Pearce

There’s an old saying in sheep farming that the sheep should keep the farmer rather than the farmer keeping the sheep. It may seem an odd thing to say, but it’s a reference to the profitability of sheep farming and the need for any business to be profitable rather than a loss making exercise.

Thankfully, due to reduced global production and increasing demand, most British sheep farmers are making better profits now than they have done in recent years and that’s good news for Asda as it means there should be plenty of British lamb to fill our shelves.

Posted by Pearce on 14 February 2012
Chris

Free range Bronze turkeys are extra special and this year as well as the fields to roam in they have been able to graze a special crop. The farmer planted mustard to encourage the ranging of the birds and give them a richer environment.

Posted by Chris on 29 November 2011
Chris

ASDA is introducing the Bourbon Gold turkey for Christmas. This is a unique bird specially bred for us.

Posted by Chris on 29 November 2011
Pearce

Costa Rica is famed for its coffee. This is fiercely protected. There are two varieties of coffee; Arabica and Robusta.

The Costa Rican Government permits the cultivation of Arabica. No Robusta is permitted.

The pictures show the coffee beans on the plant which is very attractive with its bright green leaves.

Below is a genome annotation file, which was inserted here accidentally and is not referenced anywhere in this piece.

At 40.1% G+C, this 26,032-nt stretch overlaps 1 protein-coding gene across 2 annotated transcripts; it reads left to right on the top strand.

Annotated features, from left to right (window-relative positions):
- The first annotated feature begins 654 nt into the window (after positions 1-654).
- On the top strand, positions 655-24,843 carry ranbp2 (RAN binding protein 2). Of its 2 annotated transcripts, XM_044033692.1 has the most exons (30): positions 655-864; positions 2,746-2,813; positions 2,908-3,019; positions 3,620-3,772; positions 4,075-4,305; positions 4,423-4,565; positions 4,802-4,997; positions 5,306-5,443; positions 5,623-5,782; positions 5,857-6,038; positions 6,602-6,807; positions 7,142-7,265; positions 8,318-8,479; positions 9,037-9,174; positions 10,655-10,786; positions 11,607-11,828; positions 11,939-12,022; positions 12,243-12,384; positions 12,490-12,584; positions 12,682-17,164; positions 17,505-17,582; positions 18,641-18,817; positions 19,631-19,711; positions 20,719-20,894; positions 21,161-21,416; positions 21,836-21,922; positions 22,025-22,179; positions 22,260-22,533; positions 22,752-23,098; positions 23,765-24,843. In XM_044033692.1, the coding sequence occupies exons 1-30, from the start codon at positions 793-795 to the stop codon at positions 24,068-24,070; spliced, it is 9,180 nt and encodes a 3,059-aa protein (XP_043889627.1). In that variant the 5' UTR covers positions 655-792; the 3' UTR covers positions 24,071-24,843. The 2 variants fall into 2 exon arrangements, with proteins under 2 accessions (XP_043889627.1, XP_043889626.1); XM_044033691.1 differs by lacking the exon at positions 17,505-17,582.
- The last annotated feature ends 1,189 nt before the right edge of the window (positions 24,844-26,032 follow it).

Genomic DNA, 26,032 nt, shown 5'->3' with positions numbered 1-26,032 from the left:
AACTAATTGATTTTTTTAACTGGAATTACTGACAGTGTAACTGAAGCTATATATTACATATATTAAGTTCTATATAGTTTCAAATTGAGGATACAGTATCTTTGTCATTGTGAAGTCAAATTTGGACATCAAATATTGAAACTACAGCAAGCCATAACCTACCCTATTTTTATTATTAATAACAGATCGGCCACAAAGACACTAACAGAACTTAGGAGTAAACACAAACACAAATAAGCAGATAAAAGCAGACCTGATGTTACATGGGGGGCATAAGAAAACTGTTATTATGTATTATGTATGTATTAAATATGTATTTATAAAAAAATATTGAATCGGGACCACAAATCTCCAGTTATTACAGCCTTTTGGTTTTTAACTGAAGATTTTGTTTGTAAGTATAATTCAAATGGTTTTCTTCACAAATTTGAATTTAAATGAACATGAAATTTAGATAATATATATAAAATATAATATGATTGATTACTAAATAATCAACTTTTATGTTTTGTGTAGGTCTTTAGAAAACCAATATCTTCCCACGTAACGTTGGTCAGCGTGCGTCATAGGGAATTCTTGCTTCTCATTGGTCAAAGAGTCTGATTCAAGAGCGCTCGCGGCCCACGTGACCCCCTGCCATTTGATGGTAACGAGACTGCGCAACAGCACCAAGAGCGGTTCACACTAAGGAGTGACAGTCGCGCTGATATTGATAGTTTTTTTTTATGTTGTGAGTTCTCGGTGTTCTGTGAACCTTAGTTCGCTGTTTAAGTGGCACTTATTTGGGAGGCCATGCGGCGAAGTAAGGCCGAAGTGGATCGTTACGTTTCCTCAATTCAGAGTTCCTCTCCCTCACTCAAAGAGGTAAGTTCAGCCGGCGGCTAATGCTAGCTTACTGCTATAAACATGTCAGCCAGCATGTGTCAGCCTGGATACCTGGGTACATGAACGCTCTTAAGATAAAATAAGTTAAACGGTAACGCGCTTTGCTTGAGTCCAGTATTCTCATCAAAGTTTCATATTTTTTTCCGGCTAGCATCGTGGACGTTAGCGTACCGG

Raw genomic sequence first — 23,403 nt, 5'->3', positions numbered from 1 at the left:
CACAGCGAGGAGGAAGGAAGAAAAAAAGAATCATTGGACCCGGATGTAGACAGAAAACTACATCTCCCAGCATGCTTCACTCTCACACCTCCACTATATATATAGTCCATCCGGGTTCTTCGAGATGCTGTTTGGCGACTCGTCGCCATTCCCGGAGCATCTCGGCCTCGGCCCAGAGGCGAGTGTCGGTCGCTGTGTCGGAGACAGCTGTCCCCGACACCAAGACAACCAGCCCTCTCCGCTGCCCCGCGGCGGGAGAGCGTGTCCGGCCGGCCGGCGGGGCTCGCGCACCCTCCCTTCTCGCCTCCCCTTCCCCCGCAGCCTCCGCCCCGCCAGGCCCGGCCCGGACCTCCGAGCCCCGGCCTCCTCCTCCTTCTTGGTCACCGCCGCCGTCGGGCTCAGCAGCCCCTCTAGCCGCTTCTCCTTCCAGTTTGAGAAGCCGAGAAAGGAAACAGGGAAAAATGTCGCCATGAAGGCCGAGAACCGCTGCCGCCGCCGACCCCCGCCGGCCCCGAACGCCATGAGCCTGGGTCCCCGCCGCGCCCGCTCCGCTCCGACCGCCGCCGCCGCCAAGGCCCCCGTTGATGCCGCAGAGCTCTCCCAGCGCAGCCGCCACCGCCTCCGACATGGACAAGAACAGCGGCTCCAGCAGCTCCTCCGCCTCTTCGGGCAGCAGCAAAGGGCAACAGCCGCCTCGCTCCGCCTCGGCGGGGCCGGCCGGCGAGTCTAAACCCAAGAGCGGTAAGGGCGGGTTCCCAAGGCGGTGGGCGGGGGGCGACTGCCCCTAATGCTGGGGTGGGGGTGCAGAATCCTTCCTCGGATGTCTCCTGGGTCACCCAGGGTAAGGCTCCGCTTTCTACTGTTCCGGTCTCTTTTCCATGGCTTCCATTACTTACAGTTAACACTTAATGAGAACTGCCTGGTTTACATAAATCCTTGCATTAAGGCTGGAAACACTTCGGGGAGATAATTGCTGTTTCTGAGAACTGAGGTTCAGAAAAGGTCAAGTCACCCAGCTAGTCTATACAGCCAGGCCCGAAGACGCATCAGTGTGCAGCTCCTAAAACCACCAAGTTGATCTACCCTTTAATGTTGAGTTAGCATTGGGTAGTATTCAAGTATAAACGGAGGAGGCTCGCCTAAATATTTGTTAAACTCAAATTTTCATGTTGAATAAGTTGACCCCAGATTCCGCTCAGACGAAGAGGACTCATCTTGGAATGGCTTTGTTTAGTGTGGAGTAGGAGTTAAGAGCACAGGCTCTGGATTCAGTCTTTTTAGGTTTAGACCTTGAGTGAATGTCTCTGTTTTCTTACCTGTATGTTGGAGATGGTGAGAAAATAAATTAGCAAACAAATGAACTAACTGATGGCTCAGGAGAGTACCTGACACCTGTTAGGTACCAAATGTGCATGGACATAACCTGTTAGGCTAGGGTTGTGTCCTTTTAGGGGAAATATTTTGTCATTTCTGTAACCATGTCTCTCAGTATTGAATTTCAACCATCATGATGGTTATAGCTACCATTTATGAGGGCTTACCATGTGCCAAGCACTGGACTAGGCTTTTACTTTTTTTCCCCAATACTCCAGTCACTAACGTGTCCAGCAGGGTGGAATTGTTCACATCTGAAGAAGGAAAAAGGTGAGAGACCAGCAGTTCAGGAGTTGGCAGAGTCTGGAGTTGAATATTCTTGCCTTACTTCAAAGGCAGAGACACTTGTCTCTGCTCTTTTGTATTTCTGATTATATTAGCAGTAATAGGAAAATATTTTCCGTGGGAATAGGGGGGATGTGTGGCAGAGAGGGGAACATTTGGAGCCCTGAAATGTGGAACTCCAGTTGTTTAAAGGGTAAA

The ripe (red) beans are harvested and the bean separated from the pulp. These are dried into the green form prior to roasting according to the customer’s preference.

The enthusiasm of Costa Ricans for coffee was very evident. Standing in front of a supermarket display (looking like a confused tourist), I was assisted by several local each with their view on which was the best coffee and hence which I should be buying.

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Posted by Pearce on 28 November 2011
Pearce

Wal Mart held a summit to examine best practice on sourcing from small farmers. The meeting was hosted by Wal Mart Central America in Costa Rica. Costa Rica is a small country with a population of 4 million.

Costa Rica

There is a thriving agriculture. Costa Rica has a large number of volcanoes some of which are still active. The cultivated land is based on volcanic ash and the soils are very fertile. They are also free draining. Just before we arrive they had had 10 days of consecutive rainfall and over one metre of rain had fallen.

Vegetables were the principal crops with a rotation of potatoes, carrots, onions, cabbage (red and green) and maize.

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Posted by Pearce on 28 November 2011